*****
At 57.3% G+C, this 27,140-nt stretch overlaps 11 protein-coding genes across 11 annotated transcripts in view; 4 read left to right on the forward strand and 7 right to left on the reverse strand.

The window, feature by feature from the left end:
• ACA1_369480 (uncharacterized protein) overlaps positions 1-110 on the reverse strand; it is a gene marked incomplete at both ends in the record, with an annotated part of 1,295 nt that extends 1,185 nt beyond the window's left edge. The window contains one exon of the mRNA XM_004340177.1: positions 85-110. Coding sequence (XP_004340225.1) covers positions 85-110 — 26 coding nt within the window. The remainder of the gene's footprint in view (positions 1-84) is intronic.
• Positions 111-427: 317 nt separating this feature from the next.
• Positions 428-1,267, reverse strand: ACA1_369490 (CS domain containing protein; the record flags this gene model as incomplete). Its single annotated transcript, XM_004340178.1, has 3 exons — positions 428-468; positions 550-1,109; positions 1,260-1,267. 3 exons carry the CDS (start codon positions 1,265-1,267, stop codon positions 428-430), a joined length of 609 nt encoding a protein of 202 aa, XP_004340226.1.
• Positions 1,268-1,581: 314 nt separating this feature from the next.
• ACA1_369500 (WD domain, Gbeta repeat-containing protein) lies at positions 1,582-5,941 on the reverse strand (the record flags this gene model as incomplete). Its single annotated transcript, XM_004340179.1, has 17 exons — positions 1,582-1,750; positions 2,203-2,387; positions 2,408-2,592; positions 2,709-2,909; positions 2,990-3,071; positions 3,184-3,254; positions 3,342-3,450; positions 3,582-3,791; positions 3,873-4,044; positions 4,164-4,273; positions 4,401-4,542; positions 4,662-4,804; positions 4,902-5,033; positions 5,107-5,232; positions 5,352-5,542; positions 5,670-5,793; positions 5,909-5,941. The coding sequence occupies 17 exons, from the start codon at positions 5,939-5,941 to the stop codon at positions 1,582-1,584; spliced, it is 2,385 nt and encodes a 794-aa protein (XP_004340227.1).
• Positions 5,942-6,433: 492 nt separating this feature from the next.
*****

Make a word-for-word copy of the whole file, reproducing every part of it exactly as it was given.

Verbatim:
At 57.3% G+C, this 27,140-nt stretch overlaps 11 protein-coding genes across 11 annotated transcripts in view; 4 read left to right on the forward strand and 7 right to left on the reverse strand.

The window, feature by feature from the left end:
• ACA1_369480 (uncharacterized protein) overlaps positions 1-110 on the reverse strand; it is a gene marked incomplete at both ends in the record, with an annotated part of 1,295 nt that extends 1,185 nt beyond the window's left edge. The window contains one exon of the mRNA XM_004340177.1: positions 85-110. Coding sequence (XP_004340225.1) covers positions 85-110 — 26 coding nt within the window. The remainder of the gene's footprint in view (positions 1-84) is intronic.
• Positions 111-427: 317 nt separating this feature from the next.
• Positions 428-1,267, reverse strand: ACA1_369490 (CS domain containing protein; the record flags this gene model as incomplete). Its single annotated transcript, XM_004340178.1, has 3 exons — positions 428-468; positions 550-1,109; positions 1,260-1,267. 3 exons carry the CDS (start codon positions 1,265-1,267, stop codon positions 428-430), a joined length of 609 nt encoding a protein of 202 aa, XP_004340226.1.
• Positions 1,268-1,581: 314 nt separating this feature from the next.
• ACA1_369500 (WD domain, Gbeta repeat-containing protein) lies at positions 1,582-5,941 on the reverse strand (the record flags this gene model as incomplete). Its single annotated transcript, XM_004340179.1, has 17 exons — positions 1,582-1,750; positions 2,203-2,387; positions 2,408-2,592; positions 2,709-2,909; positions 2,990-3,071; positions 3,184-3,254; positions 3,342-3,450; positions 3,582-3,791; positions 3,873-4,044; positions 4,164-4,273; positions 4,401-4,542; positions 4,662-4,804; positions 4,902-5,033; positions 5,107-5,232; positions 5,352-5,542; positions 5,670-5,793; positions 5,909-5,941. The coding sequence occupies 17 exons, from the start codon at positions 5,939-5,941 to the stop codon at positions 1,582-1,584; spliced, it is 2,385 nt and encodes a 794-aa protein (XP_004340227.1).
• Positions 5,942-6,433: 492 nt separating this feature from the next.